<hi rend="italic">s</hi>.—she laid quite prostrate on the ground, and seemed quite imploring—she kept saying, "Oh, Mr. Wyatt, I have not got it—I cannot do it—I cannot do it"—that was the property I told her she had purchased, and the cheque—that was the answer she made, that she had not got it—I did not like to call in an officer that night—I went the next morning to South Lambeth, to consult with a friend—I went the next morning, between ten and eleven o'clock, to the prisoner's room, and saw the sheets—this is the note I lost—(
<hi rend="italic">looking at</hi>
<hi rend="italic">it</hi>)—it is No. 04528.</p>
<hi rend="smallCaps">
<persName id="t18430508-name-564" type="witnessName">
<interp inst="t18430508-name-564" type="gender" value="female"/>
<interp inst="t18430508-name-564" type="surname" value="WYATT"/>
<interp inst="t18430508-name-564" type="given" value="FRANCES"/>FRANCES WYATT</persName> </hi>. On the 17th of January I received from my hus
<lb/>band a 50
<hi rend="italic">l</hi>. note, with three 5
<hi rend="italic">l</hi>. notes and a 10
<hi rend="italic">l</hi>. note—I put them in a pocket-book, in a drawer in my bed-room—the drawer bad no lock to it—the prisoner</p>
<xptr type="pageFacsimile" doc="184305080085"/>
<p>was employed by me, from time to time, during Jan. and Feb—I perfectly remember that the was with me on the 2nd, 3rd, 4th, and 5th of Feb.—on the 30th of Jan. I took a 5
<hi rend="italic">l</hi>. note from the same pocket-book that these notes were in, but not from that sum—that sum was then safe—I saw the 50
<hi rend="italic">l</hi>. note there—I went to the drawer after that, but I did not go to the money till the 15th of Feb.—I then missed the 50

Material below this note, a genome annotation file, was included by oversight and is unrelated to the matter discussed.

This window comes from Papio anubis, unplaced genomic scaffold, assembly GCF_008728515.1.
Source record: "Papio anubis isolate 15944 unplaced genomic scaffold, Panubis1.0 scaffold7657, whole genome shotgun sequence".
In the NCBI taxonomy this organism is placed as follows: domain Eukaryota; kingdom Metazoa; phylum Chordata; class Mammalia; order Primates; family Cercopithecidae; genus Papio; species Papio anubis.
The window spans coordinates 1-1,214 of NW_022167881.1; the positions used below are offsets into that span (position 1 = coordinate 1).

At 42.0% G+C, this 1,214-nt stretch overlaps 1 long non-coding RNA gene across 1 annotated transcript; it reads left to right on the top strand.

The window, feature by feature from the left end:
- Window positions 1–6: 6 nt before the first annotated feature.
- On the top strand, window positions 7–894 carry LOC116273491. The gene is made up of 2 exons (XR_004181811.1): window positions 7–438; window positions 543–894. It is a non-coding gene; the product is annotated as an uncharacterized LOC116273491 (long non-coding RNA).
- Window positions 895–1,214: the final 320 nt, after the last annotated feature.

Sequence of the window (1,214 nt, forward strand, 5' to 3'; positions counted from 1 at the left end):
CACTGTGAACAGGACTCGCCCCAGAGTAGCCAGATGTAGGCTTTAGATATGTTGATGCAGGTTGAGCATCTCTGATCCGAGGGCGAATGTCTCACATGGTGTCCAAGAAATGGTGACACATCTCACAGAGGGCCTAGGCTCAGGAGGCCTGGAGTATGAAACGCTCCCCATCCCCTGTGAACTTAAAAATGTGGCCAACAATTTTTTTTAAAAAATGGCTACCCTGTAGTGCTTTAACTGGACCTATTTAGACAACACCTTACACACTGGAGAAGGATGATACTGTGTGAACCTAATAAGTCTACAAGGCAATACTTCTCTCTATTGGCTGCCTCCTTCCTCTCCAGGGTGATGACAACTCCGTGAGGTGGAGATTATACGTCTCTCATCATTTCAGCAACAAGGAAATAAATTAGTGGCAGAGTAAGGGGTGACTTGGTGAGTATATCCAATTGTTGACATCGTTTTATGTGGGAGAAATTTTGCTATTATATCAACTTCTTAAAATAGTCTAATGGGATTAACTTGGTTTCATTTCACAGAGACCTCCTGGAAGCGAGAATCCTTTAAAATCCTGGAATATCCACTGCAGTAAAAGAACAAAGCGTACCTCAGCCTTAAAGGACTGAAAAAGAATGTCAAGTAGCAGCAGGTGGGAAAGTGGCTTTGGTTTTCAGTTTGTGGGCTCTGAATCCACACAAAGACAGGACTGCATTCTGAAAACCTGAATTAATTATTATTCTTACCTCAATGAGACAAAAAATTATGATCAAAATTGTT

<hi rend="italic">l</hi>. note—the 25
<hi rend="italic">l</hi>. was there—the prisoner had left me early in Jan., she being in the family way, but she came occasionally in Jan. and Feb.—she always had access to the room in which the drawer was—she has been since confined—I knew she lived at No. 10, Nassau-street.</p>
<hi rend="italic">Cross-examined. Q.</hi> Twenty-five remained in the pocket-book?
<hi rend="italic">A.</hi> Yes—three 5
<hi rend="italic">l</hi>. notes and a 10
<hi rend="italic">l</hi>. note—there had frequently been other cash there—the prisoner was at my house on the 1st of Feb.—she came early in the morn
<lb/>ing on the 2nd, and worked at her needle in the drawing-room with me—on the 5th of Feb. she left me about ten o'clock at night—the last time she was at my house, was on the 11th of March—she then came there to help me to make a cake, just as we were going to dinner—she sat while we dined, and then assisted me—I did not send Mr. Leader to her house with a message—I sent to him to tell him of my distress, and he offered to go to her—he re
<lb/>turned, and she came immediately afterwards—I recognised a bonnet at her lodging as being one that she was in the habit of wearing—my daughter put the trimming on it—it was crushed away with some old ones—thrust into some others—it was the inner one—the trimming was then taken off—my friend re
<lb/>cognised the trimming, and my daughter put it on—after the prisoner left me, I was without a servant for some time—I got one on the 6th of March—till then I had done as well as I could—I bad an old charwoman come occasion
<lb/>ally—I had had her for some years—she was the only person who came after the 1st of Feb.—I am quite certain of that—we have a lad who does not live in the house—the female who came on the 6th of March is thirteen years old—she is with me still—I have a son living at home, and one daugh
<lb/>ter, who trimmed the bonnet—my servant-of-all-work left at the time I dis
<lb/>missed the prisoner, which I think was on the 15th of Jan.—I never knew the prisoner to wear spectacles—her sight was perfectly good.</p>
<hi rend="smallCaps">MR. DOANE</hi>.
<hi rend="italic">Q.</hi> Did the servant of-all-work wear spectacles?
<hi rend="italic">A.</hi> No, nor the charwoman—I think the servant occasionally wore a black veil.</p>
<hi rend="smallCaps">